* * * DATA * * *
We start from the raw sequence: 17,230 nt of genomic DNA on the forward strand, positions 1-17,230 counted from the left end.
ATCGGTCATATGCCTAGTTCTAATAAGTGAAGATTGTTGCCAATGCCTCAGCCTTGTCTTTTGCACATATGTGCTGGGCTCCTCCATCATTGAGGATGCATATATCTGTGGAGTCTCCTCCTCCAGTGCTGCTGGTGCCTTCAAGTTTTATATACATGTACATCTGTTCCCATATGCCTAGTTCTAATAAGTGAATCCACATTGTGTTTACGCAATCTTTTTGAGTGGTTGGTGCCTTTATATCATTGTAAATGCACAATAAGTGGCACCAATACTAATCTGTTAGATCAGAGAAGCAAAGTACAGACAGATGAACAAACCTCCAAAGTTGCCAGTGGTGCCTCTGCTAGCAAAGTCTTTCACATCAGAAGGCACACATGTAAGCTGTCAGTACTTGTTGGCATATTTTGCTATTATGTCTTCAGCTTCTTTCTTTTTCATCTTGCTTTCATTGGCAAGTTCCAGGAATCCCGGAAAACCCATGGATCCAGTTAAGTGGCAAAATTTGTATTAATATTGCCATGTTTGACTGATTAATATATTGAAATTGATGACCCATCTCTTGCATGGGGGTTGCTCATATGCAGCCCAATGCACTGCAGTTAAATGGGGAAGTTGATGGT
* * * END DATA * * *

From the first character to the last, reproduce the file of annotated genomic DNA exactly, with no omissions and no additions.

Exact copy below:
We start from the raw sequence: 17,230 nt of genomic DNA on the forward strand, positions 1-17,230 counted from the left end.
ATCGGTCATATGCCTAGTTCTAATAAGTGAAGATTGTTGCCAATGCCTCAGCCTTGTCTTTTGCACATATGTGCTGGGCTCCTCCATCATTGAGGATGCATATATCTGTGGAGTCTCCTCCTCCAGTGCTGCTGGTGCCTTCAAGTTTTATATACATGTACATCTGTTCCCATATGCCTAGTTCTAATAAGTGAATCCACATTGTGTTTACGCAATCTTTTTGAGTGGTTGGTGCCTTTATATCATTGTAAATGCACAATAAGTGGCACCAATACTAATCTGTTAGATCAGAGAAGCAAAGTACAGACAGATGAACAAACCTCCAAAGTTGCCAGTGGTGCCTCTGCTAGCAAAGTCTTTCACATCAGAAGGCACACATGTAAGCTGTCAGTACTTGTTGGCATATTTTGCTATTATGTCTTCAGCTTCTTTCTTTTTCATCTTGCTTTCATTGGCAAGTTCCAGGAATCCCGGAAAACCCATGGATCCAGTTAAGTGGCAAAATTTGTATTAATATTGCCATGTTTGACTGATTAATATATTGAAATTGATGACCCATCTCTTGCATGGGGGTTGCTCATATGCAGCCCAATGCACTGCAGTTAAATGGGGAAGTTGATGGT